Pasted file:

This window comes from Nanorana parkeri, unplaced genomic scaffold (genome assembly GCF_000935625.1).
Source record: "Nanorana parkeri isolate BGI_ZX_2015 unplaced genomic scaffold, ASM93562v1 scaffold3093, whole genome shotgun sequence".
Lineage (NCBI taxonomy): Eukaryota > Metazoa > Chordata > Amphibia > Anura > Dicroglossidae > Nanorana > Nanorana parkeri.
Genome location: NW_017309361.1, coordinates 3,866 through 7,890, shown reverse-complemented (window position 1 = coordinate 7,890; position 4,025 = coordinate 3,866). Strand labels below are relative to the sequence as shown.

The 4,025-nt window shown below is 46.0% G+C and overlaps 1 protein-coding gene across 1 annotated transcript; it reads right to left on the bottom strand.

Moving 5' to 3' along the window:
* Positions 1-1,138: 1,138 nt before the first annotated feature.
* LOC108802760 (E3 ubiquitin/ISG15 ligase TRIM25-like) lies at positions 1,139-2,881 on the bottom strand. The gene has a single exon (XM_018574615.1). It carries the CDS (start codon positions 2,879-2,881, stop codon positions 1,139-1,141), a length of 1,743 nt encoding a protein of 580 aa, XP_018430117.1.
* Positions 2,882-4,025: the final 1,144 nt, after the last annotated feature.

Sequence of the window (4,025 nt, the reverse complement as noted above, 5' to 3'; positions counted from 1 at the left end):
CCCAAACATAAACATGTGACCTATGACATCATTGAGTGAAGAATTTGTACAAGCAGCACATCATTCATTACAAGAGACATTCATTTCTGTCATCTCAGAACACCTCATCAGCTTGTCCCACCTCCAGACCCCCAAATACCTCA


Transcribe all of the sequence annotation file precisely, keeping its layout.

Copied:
This window comes from Nanorana parkeri, unplaced genomic scaffold (genome assembly GCF_000935625.1).
Source record: "Nanorana parkeri isolate BGI_ZX_2015 unplaced genomic scaffold, ASM93562v1 scaffold3093, whole genome shotgun sequence".
Lineage (NCBI taxonomy): Eukaryota > Metazoa > Chordata > Amphibia > Anura > Dicroglossidae > Nanorana > Nanorana parkeri.
Genome location: NW_017309361.1, coordinates 3,866 through 7,890, shown reverse-complemented (window position 1 = coordinate 7,890; position 4,025 = coordinate 3,866). Strand labels below are relative to the sequence as shown.

The 4,025-nt window shown below is 46.0% G+C and overlaps 1 protein-coding gene across 1 annotated transcript; it reads right to left on the bottom strand.

Moving 5' to 3' along the window:
* Positions 1-1,138: 1,138 nt before the first annotated feature.
* LOC108802760 (E3 ubiquitin/ISG15 ligase TRIM25-like) lies at positions 1,139-2,881 on the bottom strand. The gene has a single exon (XM_018574615.1). It carries the CDS (start codon positions 2,879-2,881, stop codon positions 1,139-1,141), a length of 1,743 nt encoding a protein of 580 aa, XP_018430117.1.
* Positions 2,882-4,025: the final 1,144 nt, after the last annotated feature.

Sequence of the window (4,025 nt, the reverse complement as noted above, 5' to 3'; positions counted from 1 at the left end):
CCCAAACATAAACATGTGACCTATGACATCATTGAGTGAAGAATTTGTACAAGCAGCACATCATTCATTACAAGAGACATTCATTTCTGTCATCTCAGAACACCTCATCAGCTTGTCCCACCTCCAGACCCCCAAATACCTCA